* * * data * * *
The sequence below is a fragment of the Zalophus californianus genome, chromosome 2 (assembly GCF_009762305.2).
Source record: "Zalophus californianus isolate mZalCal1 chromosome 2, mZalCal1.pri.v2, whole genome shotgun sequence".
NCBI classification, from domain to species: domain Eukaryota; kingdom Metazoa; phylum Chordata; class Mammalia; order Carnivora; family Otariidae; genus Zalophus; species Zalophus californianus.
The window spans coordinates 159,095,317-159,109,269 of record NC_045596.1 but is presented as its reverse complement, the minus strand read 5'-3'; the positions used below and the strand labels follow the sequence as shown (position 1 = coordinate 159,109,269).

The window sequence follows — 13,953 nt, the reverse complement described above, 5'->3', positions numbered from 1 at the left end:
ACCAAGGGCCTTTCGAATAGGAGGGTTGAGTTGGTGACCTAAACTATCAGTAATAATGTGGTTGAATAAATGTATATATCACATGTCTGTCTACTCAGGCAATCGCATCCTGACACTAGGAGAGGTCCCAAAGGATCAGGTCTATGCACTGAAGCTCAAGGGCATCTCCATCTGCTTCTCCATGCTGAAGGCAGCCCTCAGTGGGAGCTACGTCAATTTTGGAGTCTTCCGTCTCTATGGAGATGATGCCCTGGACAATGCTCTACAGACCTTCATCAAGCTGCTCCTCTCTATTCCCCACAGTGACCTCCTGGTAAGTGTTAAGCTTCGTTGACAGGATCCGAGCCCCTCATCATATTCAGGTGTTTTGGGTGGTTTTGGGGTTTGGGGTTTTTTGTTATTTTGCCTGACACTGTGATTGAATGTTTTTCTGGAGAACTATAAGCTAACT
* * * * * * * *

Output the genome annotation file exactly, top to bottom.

The sequence below is a fragment of the Zalophus californianus genome, chromosome 2 (assembly GCF_009762305.2).
Source record: "Zalophus californianus isolate mZalCal1 chromosome 2, mZalCal1.pri.v2, whole genome shotgun sequence".
NCBI classification, from domain to species: domain Eukaryota; kingdom Metazoa; phylum Chordata; class Mammalia; order Carnivora; family Otariidae; genus Zalophus; species Zalophus californianus.
The window spans coordinates 159,095,317-159,109,269 of record NC_045596.1 but is presented as its reverse complement, the minus strand read 5'-3'; the positions used below and the strand labels follow the sequence as shown (position 1 = coordinate 159,109,269).

The window sequence follows — 13,953 nt, the reverse complement described above, 5'->3', positions numbered from 1 at the left end:
ACCAAGGGCCTTTCGAATAGGAGGGTTGAGTTGGTGACCTAAACTATCAGTAATAATGTGGTTGAATAAATGTATATATCACATGTCTGTCTACTCAGGCAATCGCATCCTGACACTAGGAGAGGTCCCAAAGGATCAGGTCTATGCACTGAAGCTCAAGGGCATCTCCATCTGCTTCTCCATGCTGAAGGCAGCCCTCAGTGGGAGCTACGTCAATTTTGGAGTCTTCCGTCTCTATGGAGATGATGCCCTGGACAATGCTCTACAGACCTTCATCAAGCTGCTCCTCTCTATTCCCCACAGTGACCTCCTGGTAAGTGTTAAGCTTCGTTGACAGGATCCGAGCCCCTCATCATATTCAGGTGTTTTGGGTGGTTTTGGGGTTTGGGGTTTTTTGTTATTTTGCCTGACACTGTGATTGAATGTTTTTCTGGAGAACTATAAGCTAACT